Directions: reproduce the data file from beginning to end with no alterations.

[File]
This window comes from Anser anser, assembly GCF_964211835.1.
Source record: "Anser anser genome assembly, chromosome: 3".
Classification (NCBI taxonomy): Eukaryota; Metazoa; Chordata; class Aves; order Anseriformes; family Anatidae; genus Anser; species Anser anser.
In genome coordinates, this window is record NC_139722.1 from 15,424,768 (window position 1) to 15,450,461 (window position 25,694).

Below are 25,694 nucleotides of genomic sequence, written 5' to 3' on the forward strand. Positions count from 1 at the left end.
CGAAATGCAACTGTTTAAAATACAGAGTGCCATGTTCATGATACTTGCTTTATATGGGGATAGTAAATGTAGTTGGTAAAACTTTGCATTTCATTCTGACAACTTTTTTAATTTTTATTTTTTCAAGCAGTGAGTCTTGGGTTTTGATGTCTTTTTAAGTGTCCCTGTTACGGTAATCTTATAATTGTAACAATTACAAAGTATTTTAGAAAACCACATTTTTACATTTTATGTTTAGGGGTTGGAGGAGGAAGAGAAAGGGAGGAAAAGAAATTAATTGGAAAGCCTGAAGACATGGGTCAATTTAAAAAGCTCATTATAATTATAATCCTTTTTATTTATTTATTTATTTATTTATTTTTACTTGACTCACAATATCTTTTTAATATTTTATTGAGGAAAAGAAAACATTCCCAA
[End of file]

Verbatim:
This window comes from Anser anser, assembly GCF_964211835.1.
Source record: "Anser anser genome assembly, chromosome: 3".
Classification (NCBI taxonomy): Eukaryota; Metazoa; Chordata; class Aves; order Anseriformes; family Anatidae; genus Anser; species Anser anser.
In genome coordinates, this window is record NC_139722.1 from 15,424,768 (window position 1) to 15,450,461 (window position 25,694).

Below are 25,694 nucleotides of genomic sequence, written 5' to 3' on the forward strand. Positions count from 1 at the left end.
CGAAATGCAACTGTTTAAAATACAGAGTGCCATGTTCATGATACTTGCTTTATATGGGGATAGTAAATGTAGTTGGTAAAACTTTGCATTTCATTCTGACAACTTTTTTAATTTTTATTTTTTCAAGCAGTGAGTCTTGGGTTTTGATGTCTTTTTAAGTGTCCCTGTTACGGTAATCTTATAATTGTAACAATTACAAAGTATTTTAGAAAACCACATTTTTACATTTTATGTTTAGGGGTTGGAGGAGGAAGAGAAAGGGAGGAAAAGAAATTAATTGGAAAGCCTGAAGACATGGGTCAATTTAAAAAGCTCATTATAATTATAATCCTTTTTATTTATTTATTTATTTATTTATTTTTACTTGACTCACAATATCTTTTTAATATTTTATTGAGGAAAAGAAAACATTCCCAA